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Watch Reggie Ollie’s 10th Annual Diversity Celebration Speech

Reginald L. Ollie, our Ollie Scholarship namesake, recorded a special message for the 10th Annual BOMA/Chicago Foundation Diversity Celebration. You can watch Reggie's message here and read his speech below.

We look forward to seeing you at the June 17 Diversity Celebration. Learn more and register.

 

REGGIE OLLIE'S SPEECH

As I approach the 10th Anniversary of BOMA/Chicago Foundation's Diversity Celebration, I have reflected on where DEI is within Chicago CRE. I will say that we have made progress with many miles to go before we sleep.

Sometimes necessary progress is in plain sight. In my opinion, it is feeling comfortable dealing with those different from us. This takes the form of learning and understanding those aspects of a person different from you. I do not think that most of those in the non-underrepresented group realize that for those of us in the underrepresented group, we must do this to survive.

Think about this conundrum. We are expected to blend into an arena where those who historically have always operated, not feeling neither comfortable, safe or understood. The rules of the road are that we are expected to change our behaviors and personas to those of the non-underrepresented group to be successful. I have always wondered how managers in the non-underrepresented group could successfully manage underrepresented persons, expecting to achieve maximum results. This goes both ways.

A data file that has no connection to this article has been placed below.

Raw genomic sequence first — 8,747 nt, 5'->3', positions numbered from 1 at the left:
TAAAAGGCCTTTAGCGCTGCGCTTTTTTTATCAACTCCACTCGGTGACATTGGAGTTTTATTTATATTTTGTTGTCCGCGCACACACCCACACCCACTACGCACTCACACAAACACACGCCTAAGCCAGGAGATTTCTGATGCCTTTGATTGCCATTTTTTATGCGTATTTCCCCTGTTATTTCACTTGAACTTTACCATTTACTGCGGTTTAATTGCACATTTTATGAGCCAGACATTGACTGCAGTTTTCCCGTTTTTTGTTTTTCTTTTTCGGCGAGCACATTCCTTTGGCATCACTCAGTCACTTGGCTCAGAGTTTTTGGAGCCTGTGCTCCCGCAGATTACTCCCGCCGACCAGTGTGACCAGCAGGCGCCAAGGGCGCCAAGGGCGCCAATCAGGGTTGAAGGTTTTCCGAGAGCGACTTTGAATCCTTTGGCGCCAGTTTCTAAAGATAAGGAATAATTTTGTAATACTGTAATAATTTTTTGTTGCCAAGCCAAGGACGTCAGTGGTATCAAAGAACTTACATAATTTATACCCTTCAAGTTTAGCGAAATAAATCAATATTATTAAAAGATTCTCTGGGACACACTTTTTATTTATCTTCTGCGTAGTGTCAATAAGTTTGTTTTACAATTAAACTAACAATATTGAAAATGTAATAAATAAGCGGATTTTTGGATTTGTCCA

Since I am Black Privileged, I learned from life experiences about those in the non-underrepresented group being the “first” in their many arenas: As a result, those non-underrepresented persons under my management in most cases felt safe and understood. However, when I look back over my career, it was with few exceptions, the feeling was the same for me.

This being mostly still the case, to achieve the dream of DEI, I ask those managers in both the non-underrepresented and underrepresented group at all levels to do the following:

  • Be curious and take action to learn things about their underrepresented and non -underrepresented employees, allowing them to do the same about them
  • Allow underrepresented and non-unrepresented employees to feel comfortable discussing trials and tribulations in and outside work place (slights felt because of underrepresented or non-underrepresented status, encounters with law enforcement, etc.)
  • Expect and accept that this journey will be uncomfortable at the start, but extremely rewarding on the road traveled.

The promises in doing the aforementioned suggested requirements of leadership are:

  • Understanding that a DEI workforce will embody different perspectives, opinions, insights, and approaches to work
  • Believing the truism that greater organizational results will be achieved in being comfortable feeling uncomfortable about differences in the DEI work force

Since the 1960’s, billions have been spent by organizations annually on DEI training and multi-millions have been spent on DEI consulting with menial results. You can make your own assessment about how a company would consider such results if this was for either a product or a service. I am of the opinion at this stage of the game that DEI Coaching at all management levels is the solution.

So, let me close by saying: Respect for both similarities and differences in others opens doors to many opportunities.

I and my family look forward to seeing you at the big event. I am especially excited to meet and hear from our Ollie Scholarship recipients – Vivian Orozco, Jose Bahena and Daja Walker-Parker.